RTA general
manager of strategy and systems David Putt told delegates of the Biometrics
Institute conference in Sydney that the first stage of the project will focus
largely on backend applications, but hoped to bring the technology to motor
registries for enrolment and license renewal applications in the future.

Putt said the
technology would work within existing processes. He also said that cost
effectiveness and the Authority’s ability to make available more complex
transactions online would affect the rollout of facial recognition to motor
registries. The RTA said it expected the systems to be operational by the end of this month.

“The first
stage will really focus on any customer referred internally for
proof-of-identification verification,” Putt said.

“We’ll also
use it in our fraud investigation unit to find customers that have multiple
licenses. Some people try to get a second license when they’re running out of
demerit points – we want to catch those people”.

Putt said the
technology would work within existing processes and would not “change the
direction for teams involved in those processes.”

He also said that
cost effectiveness and the Authority’s ability to make available more complex
transactions online would affect the rollout of facial recognition to motor
registries.

“We have to
ask ourselves, how do we get increasingly complex transactions occurring in
motor registries online to enable us to have enough time to do new enrolments
and renewals with facial recognition technology?” Putt said.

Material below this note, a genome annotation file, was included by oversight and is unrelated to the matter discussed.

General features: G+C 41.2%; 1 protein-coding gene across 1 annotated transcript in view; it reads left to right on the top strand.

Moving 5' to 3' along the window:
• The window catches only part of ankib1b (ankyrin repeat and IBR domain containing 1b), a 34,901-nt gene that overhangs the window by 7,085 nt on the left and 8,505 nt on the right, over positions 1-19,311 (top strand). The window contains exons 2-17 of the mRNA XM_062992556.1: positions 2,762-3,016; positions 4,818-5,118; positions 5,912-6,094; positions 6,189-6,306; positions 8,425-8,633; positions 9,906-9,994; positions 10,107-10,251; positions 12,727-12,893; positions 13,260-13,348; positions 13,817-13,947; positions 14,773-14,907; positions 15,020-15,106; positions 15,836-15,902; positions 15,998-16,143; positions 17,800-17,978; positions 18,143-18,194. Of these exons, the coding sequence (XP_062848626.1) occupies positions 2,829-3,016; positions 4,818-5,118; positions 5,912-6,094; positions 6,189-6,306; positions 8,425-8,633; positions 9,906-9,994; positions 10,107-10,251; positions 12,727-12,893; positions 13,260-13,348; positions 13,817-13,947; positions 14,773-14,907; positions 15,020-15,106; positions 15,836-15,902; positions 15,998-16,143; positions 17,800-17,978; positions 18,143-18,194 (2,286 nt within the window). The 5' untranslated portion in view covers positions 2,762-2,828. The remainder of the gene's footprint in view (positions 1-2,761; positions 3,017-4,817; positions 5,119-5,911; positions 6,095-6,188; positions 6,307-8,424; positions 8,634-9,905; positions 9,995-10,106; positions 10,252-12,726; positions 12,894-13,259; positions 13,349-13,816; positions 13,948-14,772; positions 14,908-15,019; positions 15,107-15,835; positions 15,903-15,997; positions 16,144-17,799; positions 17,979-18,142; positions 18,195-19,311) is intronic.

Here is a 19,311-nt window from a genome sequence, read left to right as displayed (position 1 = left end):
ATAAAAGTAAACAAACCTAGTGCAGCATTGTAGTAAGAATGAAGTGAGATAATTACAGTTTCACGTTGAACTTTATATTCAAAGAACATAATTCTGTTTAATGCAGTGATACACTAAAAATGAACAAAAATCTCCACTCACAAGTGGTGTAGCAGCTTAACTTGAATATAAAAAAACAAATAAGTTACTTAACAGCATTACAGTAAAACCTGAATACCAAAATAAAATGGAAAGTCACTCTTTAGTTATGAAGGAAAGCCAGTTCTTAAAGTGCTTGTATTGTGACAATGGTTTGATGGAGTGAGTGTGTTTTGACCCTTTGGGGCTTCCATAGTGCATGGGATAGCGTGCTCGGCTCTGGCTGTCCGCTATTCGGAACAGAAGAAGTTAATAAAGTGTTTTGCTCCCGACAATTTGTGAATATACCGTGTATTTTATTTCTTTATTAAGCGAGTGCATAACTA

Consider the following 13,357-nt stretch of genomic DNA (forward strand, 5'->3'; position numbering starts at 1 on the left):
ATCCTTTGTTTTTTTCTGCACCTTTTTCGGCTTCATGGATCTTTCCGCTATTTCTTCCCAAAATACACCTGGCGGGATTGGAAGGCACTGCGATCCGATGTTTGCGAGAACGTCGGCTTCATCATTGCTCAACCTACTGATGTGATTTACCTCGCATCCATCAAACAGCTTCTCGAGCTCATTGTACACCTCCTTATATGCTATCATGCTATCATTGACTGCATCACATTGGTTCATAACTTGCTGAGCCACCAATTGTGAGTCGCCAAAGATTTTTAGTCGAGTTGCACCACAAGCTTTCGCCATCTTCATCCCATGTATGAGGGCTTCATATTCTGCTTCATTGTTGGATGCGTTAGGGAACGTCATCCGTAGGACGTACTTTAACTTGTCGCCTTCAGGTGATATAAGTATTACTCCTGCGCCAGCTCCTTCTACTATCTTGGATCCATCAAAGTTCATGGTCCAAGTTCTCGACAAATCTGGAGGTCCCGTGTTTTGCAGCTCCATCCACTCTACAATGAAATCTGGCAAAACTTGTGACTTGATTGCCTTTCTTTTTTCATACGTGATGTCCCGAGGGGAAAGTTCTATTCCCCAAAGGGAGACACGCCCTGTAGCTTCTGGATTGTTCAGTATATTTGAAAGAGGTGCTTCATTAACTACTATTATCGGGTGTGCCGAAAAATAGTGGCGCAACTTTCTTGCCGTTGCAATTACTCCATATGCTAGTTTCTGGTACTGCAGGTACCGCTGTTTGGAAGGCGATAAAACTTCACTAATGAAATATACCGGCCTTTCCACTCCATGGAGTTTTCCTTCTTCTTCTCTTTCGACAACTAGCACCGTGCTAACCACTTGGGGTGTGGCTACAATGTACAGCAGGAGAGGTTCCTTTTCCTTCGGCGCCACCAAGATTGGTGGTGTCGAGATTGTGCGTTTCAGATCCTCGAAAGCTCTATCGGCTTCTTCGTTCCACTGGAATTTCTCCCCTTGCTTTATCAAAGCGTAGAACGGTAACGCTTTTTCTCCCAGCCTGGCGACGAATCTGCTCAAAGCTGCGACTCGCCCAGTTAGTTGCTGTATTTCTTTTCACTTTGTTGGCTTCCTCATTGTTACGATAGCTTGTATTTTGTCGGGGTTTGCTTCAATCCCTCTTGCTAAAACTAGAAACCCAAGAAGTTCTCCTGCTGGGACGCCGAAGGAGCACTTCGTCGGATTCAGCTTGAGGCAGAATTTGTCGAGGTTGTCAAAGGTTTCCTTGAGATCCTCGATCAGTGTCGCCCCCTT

“The
question is how to make sure we can do all of these transactions at the same
time as adding facial recognition-based transactions.”

The
cost-effectiveness of rolling out more instances of the technology is also a
major consideration.

Putt said the RTA
had been in consultation with the Office of the Privacy Commissioner to work
through any privacy-related issues associated with the rollout.

“We’re
currently doing a privacy impact assessment,” he said.

He said he
believed duplication rates for license photos in its database were “very
low, [but] significant [enough]”.

“It’s what
we don’t know – the known unknowns – that we want to find,” Putt said.

Putt also said
the RTA is watching Queensland’s smart license rollout with interest.

It’s a big win
for Sagem which was recently recognised by NIST as the foremost manufacturer of
biometrics. The National Institute of Standards and Technologies’ preliminary
results of the Portal Challenge tests in its Multiple Biometric Grand Challenge
(MBGC) ranked Sagem Sécurité number one in face recognition, number one in iris
recognition and number one in combined recognition for these two biometric
technologies.

“I am very proud
to have earned this recognition by NIST, acknowledged worldwide for the
impartiality and quality of their tests,” said Jean-Paul Jainsky, Chairman and
CEO of Sagem Sécurité. “These results are the culmination of many years of
research, and once again demonstrate our leadership and technological
capabilities.”